|Still not so sporting|
|Sunday, 25 February 2007|
IT was a sports event that attracted some attention except that sports was the last thing on the mind of the organisers of the National Women Sports Nisa’ Games 2007 held recently in Kelantan.
The Nisa’ Games, organised by the Kelantan PAS government through its Nisa’ Club – the equivalent of Puteri Umno – was an all-women event.
The only exception was Mentri Besar Datuk Nik Abdul Aziz Nik Mat, who was present at the opening ceremony.
Being the state’s top politician does have its privileges. The gender-segregation rule applied to everyone else.
This is an extension to the lights-on ruling in cinemas and the requirement for supermarkets to have separate checkout counters for male and female customers.
The same ruling applies at concerts sanctioned by the Islamist government.
But the Nisa’ Games was nothing more than just a political event.
With the general election coming up, the PAS government is again playing the religious card to project its conservative image.
The thrust of the event was to showcase the need to wear the tudung (headscarf), as the leadership emphasised in the party newsletter Harakah.
According to Kelantan Women Development, Youth and Sports Committee chief Abdul Fattah Mahmud, the state had started to design special sportswear for its participants in the Sukma Games 2008.
Specially invited for the Nisa’ Games was Asia Games 200m champion Ruqaya Al Ghasara, who captured world attention by winning the sprint event wearing a tudung, which the PAS government wants to promote.
It is, of course, within the right of PAS politicians and women athletes who want to wear headscarves. No one should oppose that right.
Similarly, no one should be coaxed or pressured into wearing a headscarf, especially non-Muslims, for ceremonial purposes and in the name of uniformity.
It is the same with women athletes who wish to wear light clothing for the sake of comfort as well as for health reasons, especially in our humid weather.
The strangest, if not the most hypocritical, reason given by PAS was to protect the dignity of women.
This is from a party that banned its women members from standing as candidates in elections “to guarantee their safety and dignity,” to quote Nik Aziz himself.
The ruling of March 1999 was to prevent women from bergeser (coming in contact) with men, and that there were groups out to “disturb” women campaigners during elections.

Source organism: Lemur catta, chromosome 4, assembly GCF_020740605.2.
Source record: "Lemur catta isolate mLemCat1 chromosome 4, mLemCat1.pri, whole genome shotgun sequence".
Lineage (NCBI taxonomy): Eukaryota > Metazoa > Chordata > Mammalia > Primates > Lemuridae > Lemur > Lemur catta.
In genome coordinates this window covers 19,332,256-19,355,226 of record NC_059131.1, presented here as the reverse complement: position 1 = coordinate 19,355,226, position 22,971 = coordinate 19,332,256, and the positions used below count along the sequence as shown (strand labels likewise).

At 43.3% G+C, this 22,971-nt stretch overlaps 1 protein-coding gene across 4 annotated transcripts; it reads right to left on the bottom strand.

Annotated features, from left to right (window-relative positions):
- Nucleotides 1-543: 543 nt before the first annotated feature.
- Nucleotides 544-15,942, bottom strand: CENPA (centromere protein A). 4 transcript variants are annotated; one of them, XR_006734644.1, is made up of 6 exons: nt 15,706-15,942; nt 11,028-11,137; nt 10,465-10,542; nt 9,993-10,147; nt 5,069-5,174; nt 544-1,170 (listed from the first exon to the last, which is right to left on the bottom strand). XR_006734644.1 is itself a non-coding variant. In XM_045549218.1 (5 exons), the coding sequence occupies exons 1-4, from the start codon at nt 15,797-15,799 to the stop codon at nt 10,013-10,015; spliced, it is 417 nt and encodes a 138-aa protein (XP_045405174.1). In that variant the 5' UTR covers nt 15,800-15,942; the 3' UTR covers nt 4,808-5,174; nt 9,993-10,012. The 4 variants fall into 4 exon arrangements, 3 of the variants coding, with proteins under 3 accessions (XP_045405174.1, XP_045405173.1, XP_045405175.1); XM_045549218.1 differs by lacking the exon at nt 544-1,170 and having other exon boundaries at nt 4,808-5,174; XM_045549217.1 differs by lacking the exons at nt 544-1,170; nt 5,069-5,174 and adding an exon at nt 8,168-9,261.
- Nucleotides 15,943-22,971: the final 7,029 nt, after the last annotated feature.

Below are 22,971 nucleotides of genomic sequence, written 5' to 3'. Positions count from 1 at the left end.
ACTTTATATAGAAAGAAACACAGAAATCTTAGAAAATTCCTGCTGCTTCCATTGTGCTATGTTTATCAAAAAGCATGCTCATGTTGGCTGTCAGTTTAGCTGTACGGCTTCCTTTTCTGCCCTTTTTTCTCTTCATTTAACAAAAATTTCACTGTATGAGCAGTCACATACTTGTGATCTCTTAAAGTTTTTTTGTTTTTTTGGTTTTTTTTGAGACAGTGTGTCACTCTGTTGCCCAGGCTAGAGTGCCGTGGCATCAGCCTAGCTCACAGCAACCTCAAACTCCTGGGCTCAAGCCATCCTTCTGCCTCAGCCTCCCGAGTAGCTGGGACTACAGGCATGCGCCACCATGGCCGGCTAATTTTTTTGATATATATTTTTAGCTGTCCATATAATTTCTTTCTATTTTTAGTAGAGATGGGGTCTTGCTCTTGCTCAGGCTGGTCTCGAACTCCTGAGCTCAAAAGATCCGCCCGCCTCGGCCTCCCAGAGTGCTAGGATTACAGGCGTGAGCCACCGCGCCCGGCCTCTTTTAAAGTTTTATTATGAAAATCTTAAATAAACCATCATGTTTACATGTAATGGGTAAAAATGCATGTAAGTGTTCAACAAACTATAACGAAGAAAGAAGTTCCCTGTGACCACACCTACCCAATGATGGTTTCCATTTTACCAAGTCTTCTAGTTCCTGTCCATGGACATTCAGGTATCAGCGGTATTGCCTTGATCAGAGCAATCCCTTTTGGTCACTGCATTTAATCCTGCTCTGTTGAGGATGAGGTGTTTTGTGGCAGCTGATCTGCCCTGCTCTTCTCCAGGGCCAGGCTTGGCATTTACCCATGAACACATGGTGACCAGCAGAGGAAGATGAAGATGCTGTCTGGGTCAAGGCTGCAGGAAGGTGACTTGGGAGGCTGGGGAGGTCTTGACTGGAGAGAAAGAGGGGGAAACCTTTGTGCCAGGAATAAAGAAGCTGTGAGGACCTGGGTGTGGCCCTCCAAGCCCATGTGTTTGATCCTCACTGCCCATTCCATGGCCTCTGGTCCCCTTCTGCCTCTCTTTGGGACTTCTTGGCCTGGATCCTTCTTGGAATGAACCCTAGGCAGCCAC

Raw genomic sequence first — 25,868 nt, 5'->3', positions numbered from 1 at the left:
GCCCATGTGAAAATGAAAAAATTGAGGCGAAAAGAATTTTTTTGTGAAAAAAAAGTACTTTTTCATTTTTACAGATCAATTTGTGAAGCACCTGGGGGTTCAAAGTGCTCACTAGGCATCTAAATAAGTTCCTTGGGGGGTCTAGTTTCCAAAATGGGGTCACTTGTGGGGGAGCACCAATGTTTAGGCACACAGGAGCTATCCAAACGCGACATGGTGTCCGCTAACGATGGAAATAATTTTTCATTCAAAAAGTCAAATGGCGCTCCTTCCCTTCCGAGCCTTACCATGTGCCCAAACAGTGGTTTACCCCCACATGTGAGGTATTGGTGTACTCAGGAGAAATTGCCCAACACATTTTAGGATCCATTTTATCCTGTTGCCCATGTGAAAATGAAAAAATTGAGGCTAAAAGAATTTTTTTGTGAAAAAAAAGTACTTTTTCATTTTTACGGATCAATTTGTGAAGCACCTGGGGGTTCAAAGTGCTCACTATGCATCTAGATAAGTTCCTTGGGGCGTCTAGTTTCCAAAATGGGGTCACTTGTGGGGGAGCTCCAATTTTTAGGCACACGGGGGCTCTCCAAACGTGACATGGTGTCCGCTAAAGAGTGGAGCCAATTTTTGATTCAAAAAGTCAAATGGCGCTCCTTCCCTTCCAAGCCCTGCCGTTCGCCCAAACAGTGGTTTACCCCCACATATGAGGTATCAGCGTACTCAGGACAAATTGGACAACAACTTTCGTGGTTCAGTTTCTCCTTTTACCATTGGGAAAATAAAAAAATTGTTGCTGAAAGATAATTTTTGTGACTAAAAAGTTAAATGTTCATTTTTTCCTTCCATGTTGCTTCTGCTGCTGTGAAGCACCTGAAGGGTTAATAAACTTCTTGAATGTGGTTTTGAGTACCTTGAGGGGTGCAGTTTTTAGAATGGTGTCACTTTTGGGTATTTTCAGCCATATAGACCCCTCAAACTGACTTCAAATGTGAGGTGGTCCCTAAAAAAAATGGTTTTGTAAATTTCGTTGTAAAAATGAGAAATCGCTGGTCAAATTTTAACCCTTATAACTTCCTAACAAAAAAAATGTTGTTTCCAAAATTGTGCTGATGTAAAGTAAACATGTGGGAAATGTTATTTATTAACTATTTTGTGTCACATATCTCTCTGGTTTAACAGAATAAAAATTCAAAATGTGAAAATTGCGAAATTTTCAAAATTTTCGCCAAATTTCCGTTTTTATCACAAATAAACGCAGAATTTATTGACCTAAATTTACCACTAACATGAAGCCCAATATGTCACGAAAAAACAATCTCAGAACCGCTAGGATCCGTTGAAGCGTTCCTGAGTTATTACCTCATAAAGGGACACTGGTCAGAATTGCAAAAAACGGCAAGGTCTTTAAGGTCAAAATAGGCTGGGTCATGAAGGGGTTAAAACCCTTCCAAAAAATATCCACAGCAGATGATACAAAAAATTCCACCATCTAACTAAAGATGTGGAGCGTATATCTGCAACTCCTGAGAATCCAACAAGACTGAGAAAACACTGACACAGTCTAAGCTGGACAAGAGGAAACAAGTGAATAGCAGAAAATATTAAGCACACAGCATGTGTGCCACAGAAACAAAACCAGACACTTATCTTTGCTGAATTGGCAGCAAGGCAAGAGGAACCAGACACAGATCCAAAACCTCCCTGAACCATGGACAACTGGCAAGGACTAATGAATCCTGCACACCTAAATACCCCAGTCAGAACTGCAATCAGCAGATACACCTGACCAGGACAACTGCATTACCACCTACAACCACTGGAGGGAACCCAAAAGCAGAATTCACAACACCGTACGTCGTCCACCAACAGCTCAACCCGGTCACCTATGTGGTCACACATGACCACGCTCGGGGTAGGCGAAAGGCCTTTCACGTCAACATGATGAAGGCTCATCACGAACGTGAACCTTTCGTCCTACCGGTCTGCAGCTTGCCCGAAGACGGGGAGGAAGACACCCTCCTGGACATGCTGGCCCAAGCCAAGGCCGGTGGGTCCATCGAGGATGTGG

Two months later, PAS president Datuk Seri Abdul Aziz Hadi Awang said the party did not want to expose women “to the crudeness of the campaign trail because we want to protect their dignity.”
In August, another PAS leader Subky Latif said it would be “strange” for women politicians “to leave their husbands at home” while they “move around campaigning or serving the people.”
But there was a change of heart in the 2004 general election. PAS fielded a woman candidate, Rohani Ibrahim, in the Tanjung Mas state constituency, which she won. Another woman candidate Kalsom Othman lost in the Pasir Putih parliamentary constituency.
Since then, the party has allowed young professionals such as Datuk Kamaruddin Jaffar and Datuk Husam Musa into the leadership but they have to struggle against the clerics who still cling on to power.
These upstarts understand the reality of having to shed their ultra-conservative image and policies if they want to win more seats but the older leaders seem to adopt a safer approach by playing up the holier-than-thou image among their followers in Kelantan and Terengganu.
Besides needing the decisive votes of non-Muslims, PAS leaders have to grapple with modernity.
As Youth and Sports Minister Datuk Azalina Othman said, PAS had been looking down on women. “They don’t allow their women to wear lipstick. They say women must stay at home, listen to their husbands and not go out because they would attract vice.”
Puteri Umno chief Datuk Noraini Ahmad correctly questioned the purpose of banning men from the Nisa’ Games when Nik Aziz was present and that video cameras were recording the event.
The decision by PAS to field two women candidates in the 2004 general election appeared to be a reluctant one. Even when a woman candidate won a seat, she wasn’t good enough to head the state committee for women development.
Let’s see whether PAS leaders like Hadi and Nik Aziz will be more sporting in politics in the next election.
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